1. Zero Trust – Demystified Everyone seems to be talking about Zero Trust in the security world at the moment. Unfortunately there seems to be multiple definitions of this depending on which vendor you ask. To help others understand what Zero Trust is, this white paper covers the key aspects of a Zero Trust model. 1.1. What is Zero Trust Zero Trust is a philosophy and a related architecture to implement this way of thinking founded by John Kindervag in 2010. What it isn’t, is a particular technology! There are three key components to a Zero Trust model: 1. User / Application authentication – we must authenticate the user or the application (in cases where applications are requesting automated access) irrefutably to ensure that the entity requesting access is indeed that entity 2. Device authentication – just authenticating the user / application is not enough. We must authenticate the device requesting access as well 3. Trust – access is then granted once the user / application and device is irrefutably authenticated. Essentially, the framework dictates that we cannot trust anything inside or outside your perimeters. The zero trust model operates on the principle of 'never trust, always verify’. It effectively assumes that the perimeter is dead and we can no longer operate on the idea of establishing a perimeter and expecting a lower level of security inside the perimeter as everything inside is trusted. This has unfortunately proven true in multiple attacks as attackers simply enter the perimeter through trusted connections via tactics such as phishing attacks. 1.2. Enforcing the control plane In order to adequately implement Zero Trust, one must enforce and leverage distributed policy enforcement as far toward the network edge as possible. This basically means that granular authentication and authorisation controls are enforced as far away from the data as possible which in most cases tends to be the device the user is using to access the data. So in essence, the user and device are both untrusted until both are authenticated after which very granular role based access controls are enforced. In order to achieve the above, a control plane must be implemented that can coordinate and configure access to data. This control plane is technology agnostic. It simply needs to perform the function described above. Requests for access to protected resources are first made through the control plane, where both the device and user must be authenticated and authorised. Fine-grained policy can be applied at this layer, perhaps based on role in the organization, time of day, or type of device. Access to more secure resources can additionally mandate stronger authentication. Once the control plane has decided that the request will be allowed, it dynamically configures the data plane to accept traffic from that client (and that client only). In addition, it can coordinate the details of an encrypted tunnel between the requestor and the resource to prevent traffic from being ‘sniffed on the wire’. 1.3. Components of Zero Trust and the Control Plane Enforcing a Zero Trust model and the associated control plan that instructs the data plane to accept traffic from that client upon authentication requires some key components for the model to operate. The first and most fundamental is micro-segmentation and granular perimeter enforcement based on: Users Their locations Their devices and its security posture Their Behaviour Their Context and other data The above aspects are used to determine whether to trust a user, machine or application seeking access to a particular part of the enterprise. In this case, the micro-segmentation technology essentially becomes the control plane. Per the above section, encryption on the wire is a key component of Zero Trust. For any micro-segmentation technology to be an effective control plane, it must: Enforce traffic encryption between endpoints Authenticate the user and machine based on their identity and not the network segment they are coming from. 1.4. Zero Trust Technologies As stated earlier, Zero Trust is an architecture. Other than micro-segmentation, the following key technologies and processes are required to implement Zero Trust: Multifactor authentication – to enforce strong authentication Identity and Access Management – to irrefutably authenticate the user / application and the device User and network behaviour analytics – to understand the relative behaviours of the user and the network they are coming from and highlight any unusual behaviour compared to a pre-established baseline which may indicate a compromised identity Endpoint security – to ensure that the endpoint itself is clean and will not act as a conduit for an attacker to gain unauthorised access to data Encryption – to prevent ‘sniffing of traffic on the wire’ Scoring – establishing a ‘score’ based on the perimeters above that will then determine whether access can be granted or not Apart from the above key components, the following are needed as well: File system permissions – needed in order to implement role based access controls Auditing and logging – to provide monitoring capabilities in case unauthorised access is achieved Granular role based access controls – to ensure access is on a ‘need to know basis only’ Supporting processes – all of the above needs to be supported by adequate operational procedures, processes and a conducive security framework so that the model operates as intended Mindset and organisational change management – since Zero Trust is a shift in security thinking, a mindset change managed by robust change management is required to ensure the successful implementation of Zero Trust in an organisation. 1.5. Challenges with Zero Trust So Zero Trust sounds pretty awesome, right? So why haven’t organisations adopted it fully? As with any new technology or philosophy, there are always adoption challenges. Zero Trust is no different. At a high level, the key challenges in my experience are: Change resistance – Zero Trust is a fundamental shift in the way security is implemented. As a result, there is resistance from many who are simply used to the traditional perimeter based security model Technology focus as opposed to strategy focus – since Zero Trust is a model that will impact the entire enterprise, it requires careful planning and a strategy to implement this. Many are still approaching security from the angle that if we throw enough technology at it, it will be fine. Unfortunately, this thinking is what will destroy the key principles of Zero Trust Legacy systems and environments – legacy systems and environments that we still need for a variety of reasons were built around the traditional perimeter based security model. Changing them may not be easy and in some cases may stop these systems from operating Time and cost – Zero Trust is an enterprise wide initiative. As such, it requires time and investment, both of which may be scarce in an organisation. 1.6. Suggested Approach to Zero Trust Having discussed some challenges to adopting a Zero Trust model above, let’s focus on an approach that may allow an organisation to implement a Zero Trust model successfully: 1. Take a multi-year and multi-phased approach – Zero Trust takes time to implement. Take your time and phase the project out to spread the investment over a few financial years 2. Determine an overall strategy and start from there – since Zero Trust impacts the entire enterprise, a well-crafted strategy is critical to ensure success. A suggested, phased approach is: a. Cloud environments, new systems and digital transformation are good places to start – these tend to be greenfield and should be more conducive to a new security model b. Ensure zero trust is built into new systems, and upgrades or changes – build Zero Trust by design, not by retrofit. As legacy systems are changed or retired, a Zero Trust model should be part of the new deployment strategy c. Engage a robust change management program – mindset adjustment through good change management 3. Take a risk and business focus – this will allow you to focus on protecting critical information assets and justify the investments based on ROI and risk mitigation 4. Ensure maintenance and management of the new environment – as with everything, ensure your new Zero Trust deployment is well maintained and managed and does not degrade over time. To summarise, Zero Trust is a security philosophy and architecture that will change the way traditional perimeter based security is deployed. A key component of it is the control plane that instructs the data plane to provide access to data. Zero Trust dictates that access can only be granted once the user / application and device are irrefutably authenticated and even then this access is provided on a ‘need to know’ basis only. Micro-segmentation is a key technology component of Zero Trust implementation and this paper has stated other key technology components and processes that are needed to implement Zero Trust adequately. This paper has discussed some of the challenges with implementing Zero Trust which include change resistance as well as legacy systems. The paper then provided an approach to implementing Zero Trust which included taking a phased approach based on a sound strategy underpinned by a risk and business focused approach.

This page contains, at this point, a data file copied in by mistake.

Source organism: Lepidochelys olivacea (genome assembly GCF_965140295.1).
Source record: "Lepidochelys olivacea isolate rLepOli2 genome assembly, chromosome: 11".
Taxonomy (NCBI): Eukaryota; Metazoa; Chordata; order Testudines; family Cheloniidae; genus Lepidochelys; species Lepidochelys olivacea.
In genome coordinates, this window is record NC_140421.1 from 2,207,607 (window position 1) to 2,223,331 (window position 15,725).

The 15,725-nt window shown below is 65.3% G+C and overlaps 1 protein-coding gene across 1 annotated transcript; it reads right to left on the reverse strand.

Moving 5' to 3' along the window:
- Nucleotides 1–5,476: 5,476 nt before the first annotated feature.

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Spotlight

IndiaMART InterMESH Limited

IndiaMART is India's largest online marketplace, connecting buyers with suppliers. The online channel focuses on providing a platform for buyers, who can be SMEs, large enterprises as well as individuals. Buyers typically gain access to a wider marketplace; diverse portfolios of quality products to chose from and tap a one-stop-shop which caters to all their specific requirements, thereby aiding the discerning buyer make well-informed choices!